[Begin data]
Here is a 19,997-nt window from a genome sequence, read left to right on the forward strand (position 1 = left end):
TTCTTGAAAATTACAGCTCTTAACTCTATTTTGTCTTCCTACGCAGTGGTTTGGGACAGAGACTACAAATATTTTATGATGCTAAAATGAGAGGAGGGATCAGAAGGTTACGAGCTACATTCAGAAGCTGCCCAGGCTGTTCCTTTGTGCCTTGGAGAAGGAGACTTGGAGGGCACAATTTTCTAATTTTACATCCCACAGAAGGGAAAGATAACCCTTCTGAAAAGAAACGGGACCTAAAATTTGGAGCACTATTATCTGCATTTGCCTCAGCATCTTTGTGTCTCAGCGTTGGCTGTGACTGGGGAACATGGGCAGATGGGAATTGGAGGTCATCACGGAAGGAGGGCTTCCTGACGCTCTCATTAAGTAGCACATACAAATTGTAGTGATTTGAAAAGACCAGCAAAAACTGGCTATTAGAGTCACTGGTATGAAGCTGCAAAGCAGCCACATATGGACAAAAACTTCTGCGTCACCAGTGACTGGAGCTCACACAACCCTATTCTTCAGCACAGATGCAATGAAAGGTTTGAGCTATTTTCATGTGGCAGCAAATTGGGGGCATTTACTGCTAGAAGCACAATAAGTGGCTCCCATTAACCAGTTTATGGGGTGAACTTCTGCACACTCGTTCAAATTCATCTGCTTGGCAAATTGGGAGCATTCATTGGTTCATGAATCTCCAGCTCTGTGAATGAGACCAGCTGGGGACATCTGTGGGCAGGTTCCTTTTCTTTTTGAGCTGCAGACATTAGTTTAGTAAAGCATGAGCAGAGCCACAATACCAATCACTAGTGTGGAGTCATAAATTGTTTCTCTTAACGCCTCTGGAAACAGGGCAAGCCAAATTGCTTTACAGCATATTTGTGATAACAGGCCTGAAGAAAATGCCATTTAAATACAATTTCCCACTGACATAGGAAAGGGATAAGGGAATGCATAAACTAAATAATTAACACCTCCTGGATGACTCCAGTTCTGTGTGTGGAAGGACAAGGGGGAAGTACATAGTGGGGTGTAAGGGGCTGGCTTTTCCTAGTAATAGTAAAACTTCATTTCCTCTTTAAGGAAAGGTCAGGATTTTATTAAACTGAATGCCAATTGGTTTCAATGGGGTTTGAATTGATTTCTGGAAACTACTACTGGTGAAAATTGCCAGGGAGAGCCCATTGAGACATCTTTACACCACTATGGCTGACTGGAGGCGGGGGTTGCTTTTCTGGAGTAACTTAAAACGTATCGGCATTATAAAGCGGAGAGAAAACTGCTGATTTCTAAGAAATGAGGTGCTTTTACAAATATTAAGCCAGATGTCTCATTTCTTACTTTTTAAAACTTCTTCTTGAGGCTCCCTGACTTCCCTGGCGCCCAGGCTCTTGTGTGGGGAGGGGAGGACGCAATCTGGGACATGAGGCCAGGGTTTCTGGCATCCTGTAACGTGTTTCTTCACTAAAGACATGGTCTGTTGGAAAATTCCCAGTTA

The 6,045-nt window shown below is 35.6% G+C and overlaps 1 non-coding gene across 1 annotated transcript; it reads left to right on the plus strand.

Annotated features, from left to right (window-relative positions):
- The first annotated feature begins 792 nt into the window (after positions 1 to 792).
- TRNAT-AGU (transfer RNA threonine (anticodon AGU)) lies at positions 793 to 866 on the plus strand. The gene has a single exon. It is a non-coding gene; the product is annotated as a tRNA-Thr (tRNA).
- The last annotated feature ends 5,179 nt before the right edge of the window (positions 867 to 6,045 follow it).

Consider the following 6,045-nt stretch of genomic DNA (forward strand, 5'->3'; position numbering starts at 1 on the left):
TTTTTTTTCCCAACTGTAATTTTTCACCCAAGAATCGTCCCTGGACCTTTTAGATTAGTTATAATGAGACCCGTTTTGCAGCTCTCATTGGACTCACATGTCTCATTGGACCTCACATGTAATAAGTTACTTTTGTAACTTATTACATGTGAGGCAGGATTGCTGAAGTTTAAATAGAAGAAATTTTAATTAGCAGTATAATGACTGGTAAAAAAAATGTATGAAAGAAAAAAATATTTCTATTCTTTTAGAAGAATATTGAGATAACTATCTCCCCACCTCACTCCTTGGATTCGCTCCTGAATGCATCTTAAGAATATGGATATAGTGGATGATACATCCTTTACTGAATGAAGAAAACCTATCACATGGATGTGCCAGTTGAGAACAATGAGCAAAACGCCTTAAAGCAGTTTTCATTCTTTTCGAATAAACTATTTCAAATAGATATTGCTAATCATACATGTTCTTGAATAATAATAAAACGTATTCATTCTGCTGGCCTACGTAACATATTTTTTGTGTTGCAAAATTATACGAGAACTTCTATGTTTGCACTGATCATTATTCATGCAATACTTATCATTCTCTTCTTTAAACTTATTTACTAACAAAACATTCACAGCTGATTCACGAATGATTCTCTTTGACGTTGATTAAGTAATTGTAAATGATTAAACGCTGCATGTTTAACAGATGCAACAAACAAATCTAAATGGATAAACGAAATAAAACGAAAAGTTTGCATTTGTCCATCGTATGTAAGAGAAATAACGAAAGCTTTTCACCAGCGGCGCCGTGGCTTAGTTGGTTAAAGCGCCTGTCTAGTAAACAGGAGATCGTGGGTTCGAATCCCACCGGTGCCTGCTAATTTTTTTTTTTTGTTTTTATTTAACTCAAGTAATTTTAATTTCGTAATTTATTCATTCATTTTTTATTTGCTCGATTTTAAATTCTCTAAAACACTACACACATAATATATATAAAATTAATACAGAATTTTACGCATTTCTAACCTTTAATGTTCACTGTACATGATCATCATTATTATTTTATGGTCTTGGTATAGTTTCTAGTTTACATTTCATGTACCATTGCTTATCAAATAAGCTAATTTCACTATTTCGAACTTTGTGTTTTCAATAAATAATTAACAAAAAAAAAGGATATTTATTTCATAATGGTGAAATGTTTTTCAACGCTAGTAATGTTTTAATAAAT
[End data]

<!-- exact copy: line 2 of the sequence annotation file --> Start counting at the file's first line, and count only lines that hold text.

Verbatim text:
TTCTTGAAAATTACAGCTCTTAACTCTATTTTGTCTTCCTACGCAGTGGTTTGGGACAGAGACTACAAATATTTTATGATGCTAAAATGAGAGGAGGGATCAGAAGGTTACGAGCTACATTCAGAAGCTGCCCAGGCTGTTCCTTTGTGCCTTGGAGAAGGAGACTTGGAGGGCACAATTTTCTAATTTTACATCCCACAGAAGGGAAAGATAACCCTTCTGAAAAGAAACGGGACCTAAAATTTGGAGCACTATTATCTGCATTTGCCTCAGCATCTTTGTGTCTCAGCGTTGGCTGTGACTGGGGAACATGGGCAGATGGGAATTGGAGGTCATCACGGAAGGAGGGCTTCCTGACGCTCTCATTAAGTAGCACATACAAATTGTAGTGATTTGAAAAGACCAGCAAAAACTGGCTATTAGAGTCACTGGTATGAAGCTGCAAAGCAGCCACATATGGACAAAAACTTCTGCGTCACCAGTGACTGGAGCTCACACAACCCTATTCTTCAGCACAGATGCAATGAAAGGTTTGAGCTATTTTCATGTGGCAGCAAATTGGGGGCATTTACTGCTAGAAGCACAATAAGTGGCTCCCATTAACCAGTTTATGGGGTGAACTTCTGCACACTCGTTCAAATTCATCTGCTTGGCAAATTGGGAGCATTCATTGGTTCATGAATCTCCAGCTCTGTGAATGAGACCAGCTGGGGACATCTGTGGGCAGGTTCCTTTTCTTTTTGAGCTGCAGACATTAGTTTAGTAAAGCATGAGCAGAGCCACAATACCAATCACTAGTGTGGAGTCATAAATTGTTTCTCTTAACGCCTCTGGAAACAGGGCAAGCCAAATTGCTTTACAGCATATTTGTGATAACAGGCCTGAAGAAAATGCCATTTAAATACAATTTCCCACTGACATAGGAAAGGGATAAGGGAATGCATAAACTAAATAATTAACACCTCCTGGATGACTCCAGTTCTGTGTGTGGAAGGACAAGGGGGAAGTACATAGTGGGGTGTAAGGGGCTGGCTTTTCCTAGTAATAGTAAAACTTCATTTCCTCTTTAAGGAAAGGTCAGGATTTTATTAAACTGAATGCCAATTGGTTTCAATGGGGTTTGAATTGATTTCTGGAAACTACTACTGGTGAAAATTGCCAGGGAGAGCCCATTGAGACATCTTTACACCACTATGGCTGACTGGAGGCGGGGGTTGCTTTTCTGGAGTAACTTAAAACGTATCGGCATTATAAAGCGGAGAGAAAACTGCTGATTTCTAAGAAATGAGGTGCTTTTACAAATATTAAGCCAGATGTCTCATTTCTTACTTTTTAAAACTTCTTCTTGAGGCTCCCTGACTTCCCTGGCGCCCAGGCTCTTGTGTGGGGAGGGGAGGACGCAATCTGGGACATGAGGCCAGGGTTTCTGGCATCCTGTAACGTGTTTCTTCACTAAAGACATGGTCTGTTGGAAAATTCCCAGTTA